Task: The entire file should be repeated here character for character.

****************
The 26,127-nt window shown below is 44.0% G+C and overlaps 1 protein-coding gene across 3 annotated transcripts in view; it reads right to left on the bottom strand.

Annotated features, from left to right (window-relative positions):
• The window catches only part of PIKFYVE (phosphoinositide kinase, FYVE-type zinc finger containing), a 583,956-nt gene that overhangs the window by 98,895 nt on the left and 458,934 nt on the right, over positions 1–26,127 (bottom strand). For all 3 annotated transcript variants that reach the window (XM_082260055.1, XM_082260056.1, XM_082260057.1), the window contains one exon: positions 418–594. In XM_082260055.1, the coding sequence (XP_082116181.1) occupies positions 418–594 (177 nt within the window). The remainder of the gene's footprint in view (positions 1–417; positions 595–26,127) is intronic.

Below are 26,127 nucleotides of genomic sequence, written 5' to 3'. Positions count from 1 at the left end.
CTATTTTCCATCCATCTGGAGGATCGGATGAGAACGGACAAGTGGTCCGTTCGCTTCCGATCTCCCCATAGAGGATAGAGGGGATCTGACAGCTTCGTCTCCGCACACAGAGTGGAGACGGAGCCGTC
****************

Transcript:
The 26,127-nt window shown below is 44.0% G+C and overlaps 1 protein-coding gene across 3 annotated transcripts in view; it reads right to left on the bottom strand.

Annotated features, from left to right (window-relative positions):
• The window catches only part of PIKFYVE (phosphoinositide kinase, FYVE-type zinc finger containing), a 583,956-nt gene that overhangs the window by 98,895 nt on the left and 458,934 nt on the right, over positions 1–26,127 (bottom strand). For all 3 annotated transcript variants that reach the window (XM_082260055.1, XM_082260056.1, XM_082260057.1), the window contains one exon: positions 418–594. In XM_082260055.1, the coding sequence (XP_082116181.1) occupies positions 418–594 (177 nt within the window). The remainder of the gene's footprint in view (positions 1–417; positions 595–26,127) is intronic.

Below are 26,127 nucleotides of genomic sequence, written 5' to 3'. Positions count from 1 at the left end.
CTATTTTCCATCCATCTGGAGGATCGGATGAGAACGGACAAGTGGTCCGTTCGCTTCCGATCTCCCCATAGAGGATAGAGGGGATCTGACAGCTTCGTCTCCGCACACAGAGTGGAGACGGAGCCGTC